This is the Kielo wrap dress from Named Clothing that it seems like everyone’s made this summer. Understandably: it’s flattering, comfortable, and very quick to sew. I bought the pattern when I saw Laura’s lovely version, and ended up even copying the colour she chose.
I hadn’t made a Named pattern before and as my pre-pregnancy measurements fall between two sizes on their chart I made the larger of the two. This was a mistake as the finished dress is slightly too big for me. If you look closely the bust darts are too long, the armsyce is rather too deep, and the back is baggy. Not that any of that has stopped me wearing it a lot. It got five or six wears before it even got photographed for the blog. Another thing to be aware of is the length. The patterns are drafted for fairly tall people to start with, but according to the chart I still should have added two inches. After measuring the pattern I didn’t bother, as if it was much longer I’d be tripping over the hem. I love a pattern I don’t have to add length to.
I bought the PDF version of the pattern. I normally avoid PDF patterns, but this one comes with a non-overlapped copy shop version which makes it as easy to use as an envelope pattern – just print it out and cut. A nice touch is that the PDF is layered with one layer per size, so if you fit into a single size (and I think many people would in this dress as it’s only fitted at the bust) you can print off just the layer with your size on it and not have to worry about which line to cut out on.
Here’s the back view. Although the dress is quite narrow the long vent makes it easy to walk in. I should have taken those darts in a bit.
The only pattern adjustments I did were to make the ties slightly longer and to add inseam pockets. The pockets were very easy to do: I drew shapes on the pattern something like this, and then traced them off as a separate pattern piece.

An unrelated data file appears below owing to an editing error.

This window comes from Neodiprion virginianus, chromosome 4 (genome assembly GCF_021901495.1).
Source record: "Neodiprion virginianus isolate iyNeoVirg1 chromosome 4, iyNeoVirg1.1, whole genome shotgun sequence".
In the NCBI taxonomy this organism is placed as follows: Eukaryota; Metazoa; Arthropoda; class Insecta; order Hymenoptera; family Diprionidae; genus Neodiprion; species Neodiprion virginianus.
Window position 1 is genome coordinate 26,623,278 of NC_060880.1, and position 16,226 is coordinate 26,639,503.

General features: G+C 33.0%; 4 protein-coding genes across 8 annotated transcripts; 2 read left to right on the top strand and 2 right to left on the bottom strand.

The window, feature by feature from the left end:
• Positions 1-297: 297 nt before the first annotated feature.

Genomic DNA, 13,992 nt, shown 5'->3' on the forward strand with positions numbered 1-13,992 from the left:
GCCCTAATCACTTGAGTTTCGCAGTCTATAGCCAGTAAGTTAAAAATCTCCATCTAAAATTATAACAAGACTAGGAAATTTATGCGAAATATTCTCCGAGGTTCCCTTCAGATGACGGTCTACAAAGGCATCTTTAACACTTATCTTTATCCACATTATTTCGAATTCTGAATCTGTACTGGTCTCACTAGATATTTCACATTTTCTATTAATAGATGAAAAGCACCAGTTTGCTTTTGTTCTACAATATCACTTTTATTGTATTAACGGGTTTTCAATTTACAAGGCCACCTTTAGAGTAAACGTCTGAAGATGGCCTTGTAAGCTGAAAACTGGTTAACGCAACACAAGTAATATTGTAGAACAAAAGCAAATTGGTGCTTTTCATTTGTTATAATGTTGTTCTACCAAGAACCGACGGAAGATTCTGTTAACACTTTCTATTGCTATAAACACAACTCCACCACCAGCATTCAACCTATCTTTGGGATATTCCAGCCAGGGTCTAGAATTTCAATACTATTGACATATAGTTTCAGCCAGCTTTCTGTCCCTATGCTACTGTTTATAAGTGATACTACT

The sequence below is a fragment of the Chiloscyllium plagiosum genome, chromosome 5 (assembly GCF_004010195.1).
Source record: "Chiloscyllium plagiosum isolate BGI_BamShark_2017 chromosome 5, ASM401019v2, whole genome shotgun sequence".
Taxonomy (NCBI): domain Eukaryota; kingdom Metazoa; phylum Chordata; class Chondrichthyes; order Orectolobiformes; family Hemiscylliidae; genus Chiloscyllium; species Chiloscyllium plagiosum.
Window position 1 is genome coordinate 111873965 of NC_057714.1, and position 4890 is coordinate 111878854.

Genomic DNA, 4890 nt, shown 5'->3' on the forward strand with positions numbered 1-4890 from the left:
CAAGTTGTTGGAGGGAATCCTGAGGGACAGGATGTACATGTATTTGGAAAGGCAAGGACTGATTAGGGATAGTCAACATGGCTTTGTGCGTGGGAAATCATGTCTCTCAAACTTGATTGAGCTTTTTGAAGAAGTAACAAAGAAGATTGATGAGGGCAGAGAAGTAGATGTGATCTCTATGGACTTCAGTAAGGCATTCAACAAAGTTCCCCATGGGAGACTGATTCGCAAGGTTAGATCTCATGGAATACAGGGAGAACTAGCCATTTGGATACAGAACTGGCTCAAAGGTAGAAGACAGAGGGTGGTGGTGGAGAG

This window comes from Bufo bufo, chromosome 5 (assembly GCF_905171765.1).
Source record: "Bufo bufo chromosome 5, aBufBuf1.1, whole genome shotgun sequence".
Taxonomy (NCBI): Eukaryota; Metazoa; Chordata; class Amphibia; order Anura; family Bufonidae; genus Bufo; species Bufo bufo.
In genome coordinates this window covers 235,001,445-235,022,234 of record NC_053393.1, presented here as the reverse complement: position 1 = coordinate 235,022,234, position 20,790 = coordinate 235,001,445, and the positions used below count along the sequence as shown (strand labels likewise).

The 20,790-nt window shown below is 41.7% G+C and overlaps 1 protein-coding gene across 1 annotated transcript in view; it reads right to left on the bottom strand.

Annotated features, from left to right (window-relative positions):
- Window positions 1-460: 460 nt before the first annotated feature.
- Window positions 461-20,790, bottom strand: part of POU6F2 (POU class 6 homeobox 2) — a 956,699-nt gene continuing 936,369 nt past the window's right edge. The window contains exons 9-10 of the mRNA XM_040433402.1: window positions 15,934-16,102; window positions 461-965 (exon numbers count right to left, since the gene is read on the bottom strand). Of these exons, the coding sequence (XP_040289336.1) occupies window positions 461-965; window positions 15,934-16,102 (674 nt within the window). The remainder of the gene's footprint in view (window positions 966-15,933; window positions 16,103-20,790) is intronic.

They aren’t the roomiest pockets but they’re a good deal better than nothing. Reality in blogging: I’ve got my keys in them in all the pictures in this post which you can see if you look hard. Another time I’d position them further up the side seam, away from the ties and closer to the armscye. This would make them a lot easier to access.
The fabric requirements given for the dress are very generous. The pattern says 205cm of 150cm wide fabric for the size I made, but I got mine out of 150cm (and because I always buy a little extra fabric to accomodate length adjustments, I now have enough over for another garment). The fabric I used is a single knit viscose-elastane blend from Tissu Fabrics. They have it in a few different colours. This one is the sea green. At the time of writing it is still available. It’s easy to sew with and has got very good drape; here’s a shot of the dress in motion.
This isn’t my best sewing. I was in a great hurry to get the dress made and ended up stretching out the neckline and armscyes when applying the binding. And I finished the hem with a very unprofessional zig-zag stitch because I didn’t want to have to wind an extra bobbin to use with a twin needle.